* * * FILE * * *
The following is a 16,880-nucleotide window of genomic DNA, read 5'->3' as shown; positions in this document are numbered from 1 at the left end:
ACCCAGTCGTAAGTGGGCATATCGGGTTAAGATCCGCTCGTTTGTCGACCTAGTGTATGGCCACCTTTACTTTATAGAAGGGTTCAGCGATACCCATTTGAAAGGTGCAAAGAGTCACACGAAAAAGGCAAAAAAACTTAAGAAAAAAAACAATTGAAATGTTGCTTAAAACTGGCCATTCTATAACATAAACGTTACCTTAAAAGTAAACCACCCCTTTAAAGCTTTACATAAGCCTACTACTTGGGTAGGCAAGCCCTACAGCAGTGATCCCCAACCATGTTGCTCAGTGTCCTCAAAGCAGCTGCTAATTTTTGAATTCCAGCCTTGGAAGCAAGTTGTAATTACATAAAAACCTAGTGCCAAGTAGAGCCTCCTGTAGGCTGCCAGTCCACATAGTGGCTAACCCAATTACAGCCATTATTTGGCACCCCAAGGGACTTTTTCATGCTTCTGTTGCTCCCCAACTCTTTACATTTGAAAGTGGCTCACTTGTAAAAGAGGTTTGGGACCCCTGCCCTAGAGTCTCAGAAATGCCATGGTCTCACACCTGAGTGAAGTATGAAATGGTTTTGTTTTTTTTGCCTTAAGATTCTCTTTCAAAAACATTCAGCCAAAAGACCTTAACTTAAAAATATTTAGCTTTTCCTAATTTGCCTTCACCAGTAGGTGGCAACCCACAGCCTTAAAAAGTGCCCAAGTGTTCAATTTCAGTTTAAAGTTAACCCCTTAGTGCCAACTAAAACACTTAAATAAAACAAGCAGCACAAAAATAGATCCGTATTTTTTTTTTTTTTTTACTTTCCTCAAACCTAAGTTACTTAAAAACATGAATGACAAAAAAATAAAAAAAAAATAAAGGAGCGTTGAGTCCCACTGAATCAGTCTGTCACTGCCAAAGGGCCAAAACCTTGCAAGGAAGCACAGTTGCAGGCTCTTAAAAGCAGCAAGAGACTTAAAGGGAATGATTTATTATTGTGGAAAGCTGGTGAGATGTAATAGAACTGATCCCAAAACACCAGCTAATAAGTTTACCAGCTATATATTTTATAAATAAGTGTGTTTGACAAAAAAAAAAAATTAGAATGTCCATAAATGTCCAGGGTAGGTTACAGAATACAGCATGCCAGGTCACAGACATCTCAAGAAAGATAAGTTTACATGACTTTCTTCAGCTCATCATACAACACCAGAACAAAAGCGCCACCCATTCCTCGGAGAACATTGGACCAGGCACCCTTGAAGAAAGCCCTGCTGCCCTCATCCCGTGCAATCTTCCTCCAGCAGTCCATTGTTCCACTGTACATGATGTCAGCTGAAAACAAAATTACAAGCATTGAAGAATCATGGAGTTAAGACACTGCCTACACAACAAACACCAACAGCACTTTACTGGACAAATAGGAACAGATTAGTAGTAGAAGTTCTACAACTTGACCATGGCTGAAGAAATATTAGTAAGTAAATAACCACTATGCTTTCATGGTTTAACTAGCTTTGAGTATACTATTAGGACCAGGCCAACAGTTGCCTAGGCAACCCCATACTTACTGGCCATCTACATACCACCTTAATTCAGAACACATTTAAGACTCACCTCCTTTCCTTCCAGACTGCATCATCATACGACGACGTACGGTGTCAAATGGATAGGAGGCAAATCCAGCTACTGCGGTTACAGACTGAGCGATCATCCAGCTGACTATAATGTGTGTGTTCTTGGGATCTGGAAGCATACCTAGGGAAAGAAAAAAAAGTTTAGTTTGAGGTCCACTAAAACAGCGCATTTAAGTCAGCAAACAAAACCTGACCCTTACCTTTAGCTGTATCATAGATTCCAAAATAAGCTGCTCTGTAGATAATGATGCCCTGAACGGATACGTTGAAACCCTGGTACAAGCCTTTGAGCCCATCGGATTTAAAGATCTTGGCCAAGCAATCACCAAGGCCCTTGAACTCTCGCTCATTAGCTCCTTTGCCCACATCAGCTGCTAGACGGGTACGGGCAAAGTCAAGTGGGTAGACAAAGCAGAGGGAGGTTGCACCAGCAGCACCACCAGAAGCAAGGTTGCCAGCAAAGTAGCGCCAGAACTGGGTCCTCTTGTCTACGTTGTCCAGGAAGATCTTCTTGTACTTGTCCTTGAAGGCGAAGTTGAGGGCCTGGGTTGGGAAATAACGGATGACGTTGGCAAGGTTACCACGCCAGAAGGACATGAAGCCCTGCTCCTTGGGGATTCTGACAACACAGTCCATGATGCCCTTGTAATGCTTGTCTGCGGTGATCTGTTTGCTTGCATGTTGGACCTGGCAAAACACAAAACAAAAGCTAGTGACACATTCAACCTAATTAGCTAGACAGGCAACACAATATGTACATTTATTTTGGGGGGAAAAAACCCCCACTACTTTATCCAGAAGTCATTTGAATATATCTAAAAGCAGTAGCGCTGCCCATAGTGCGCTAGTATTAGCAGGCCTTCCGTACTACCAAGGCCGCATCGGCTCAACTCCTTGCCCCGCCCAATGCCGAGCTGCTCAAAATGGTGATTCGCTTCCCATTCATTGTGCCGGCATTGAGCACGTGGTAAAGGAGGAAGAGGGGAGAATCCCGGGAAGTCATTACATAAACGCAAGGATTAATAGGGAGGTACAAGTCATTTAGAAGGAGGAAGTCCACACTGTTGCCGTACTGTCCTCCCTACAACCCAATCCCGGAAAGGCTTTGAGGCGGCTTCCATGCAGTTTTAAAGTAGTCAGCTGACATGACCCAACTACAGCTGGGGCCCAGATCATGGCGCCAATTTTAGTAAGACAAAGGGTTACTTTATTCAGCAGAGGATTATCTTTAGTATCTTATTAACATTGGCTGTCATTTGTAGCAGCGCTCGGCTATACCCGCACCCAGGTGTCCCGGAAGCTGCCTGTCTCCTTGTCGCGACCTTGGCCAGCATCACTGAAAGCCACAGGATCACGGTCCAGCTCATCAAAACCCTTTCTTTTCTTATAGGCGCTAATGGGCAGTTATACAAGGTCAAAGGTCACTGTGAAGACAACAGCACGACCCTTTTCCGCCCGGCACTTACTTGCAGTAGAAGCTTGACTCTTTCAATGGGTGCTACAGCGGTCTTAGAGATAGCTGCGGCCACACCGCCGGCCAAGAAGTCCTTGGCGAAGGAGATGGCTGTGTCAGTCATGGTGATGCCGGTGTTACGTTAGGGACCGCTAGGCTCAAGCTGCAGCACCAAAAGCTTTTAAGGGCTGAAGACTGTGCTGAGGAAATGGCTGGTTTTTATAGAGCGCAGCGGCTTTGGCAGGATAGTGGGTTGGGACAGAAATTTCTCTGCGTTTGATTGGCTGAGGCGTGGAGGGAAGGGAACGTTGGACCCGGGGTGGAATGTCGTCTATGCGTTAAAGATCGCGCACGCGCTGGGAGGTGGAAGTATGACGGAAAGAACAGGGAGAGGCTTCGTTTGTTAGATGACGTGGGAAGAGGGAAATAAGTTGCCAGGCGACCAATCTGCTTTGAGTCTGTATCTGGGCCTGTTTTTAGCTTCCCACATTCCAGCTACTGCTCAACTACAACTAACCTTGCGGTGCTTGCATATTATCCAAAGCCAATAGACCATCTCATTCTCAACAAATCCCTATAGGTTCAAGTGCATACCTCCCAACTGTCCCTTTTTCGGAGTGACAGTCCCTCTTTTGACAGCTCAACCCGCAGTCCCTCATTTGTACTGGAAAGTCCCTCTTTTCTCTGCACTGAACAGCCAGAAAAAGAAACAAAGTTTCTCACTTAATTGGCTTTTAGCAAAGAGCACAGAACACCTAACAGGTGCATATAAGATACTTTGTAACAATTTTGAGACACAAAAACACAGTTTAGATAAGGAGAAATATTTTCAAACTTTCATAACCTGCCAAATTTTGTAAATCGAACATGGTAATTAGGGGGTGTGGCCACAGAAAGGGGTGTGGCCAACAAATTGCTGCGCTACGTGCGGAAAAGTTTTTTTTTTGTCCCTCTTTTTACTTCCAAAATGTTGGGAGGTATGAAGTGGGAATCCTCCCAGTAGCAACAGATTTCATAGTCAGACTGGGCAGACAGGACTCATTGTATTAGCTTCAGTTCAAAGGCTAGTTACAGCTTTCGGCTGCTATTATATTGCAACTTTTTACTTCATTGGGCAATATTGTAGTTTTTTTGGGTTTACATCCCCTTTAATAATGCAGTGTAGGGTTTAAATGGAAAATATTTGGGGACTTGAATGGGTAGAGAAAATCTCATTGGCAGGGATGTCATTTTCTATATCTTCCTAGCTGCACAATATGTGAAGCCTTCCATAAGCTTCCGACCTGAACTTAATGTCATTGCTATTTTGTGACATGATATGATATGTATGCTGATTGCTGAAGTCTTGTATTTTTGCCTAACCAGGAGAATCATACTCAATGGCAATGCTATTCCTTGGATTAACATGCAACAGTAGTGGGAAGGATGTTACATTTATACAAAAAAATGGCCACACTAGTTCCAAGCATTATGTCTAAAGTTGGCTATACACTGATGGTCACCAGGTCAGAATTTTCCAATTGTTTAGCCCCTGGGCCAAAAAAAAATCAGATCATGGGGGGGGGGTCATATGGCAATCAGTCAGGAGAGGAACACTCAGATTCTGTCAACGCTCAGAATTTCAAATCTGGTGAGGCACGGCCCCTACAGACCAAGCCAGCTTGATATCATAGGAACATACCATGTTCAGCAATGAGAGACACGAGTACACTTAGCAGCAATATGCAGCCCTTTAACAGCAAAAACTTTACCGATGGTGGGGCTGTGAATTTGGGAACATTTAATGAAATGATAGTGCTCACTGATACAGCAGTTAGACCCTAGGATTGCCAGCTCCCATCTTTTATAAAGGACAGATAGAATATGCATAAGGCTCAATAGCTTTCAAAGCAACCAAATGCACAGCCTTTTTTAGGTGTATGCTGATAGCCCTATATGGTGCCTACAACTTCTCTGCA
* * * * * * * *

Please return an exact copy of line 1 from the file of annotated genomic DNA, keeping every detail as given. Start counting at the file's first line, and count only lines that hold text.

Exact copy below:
The following is a 16,880-nucleotide window of genomic DNA, read 5'->3' as shown; positions in this document are numbered from 1 at the left end: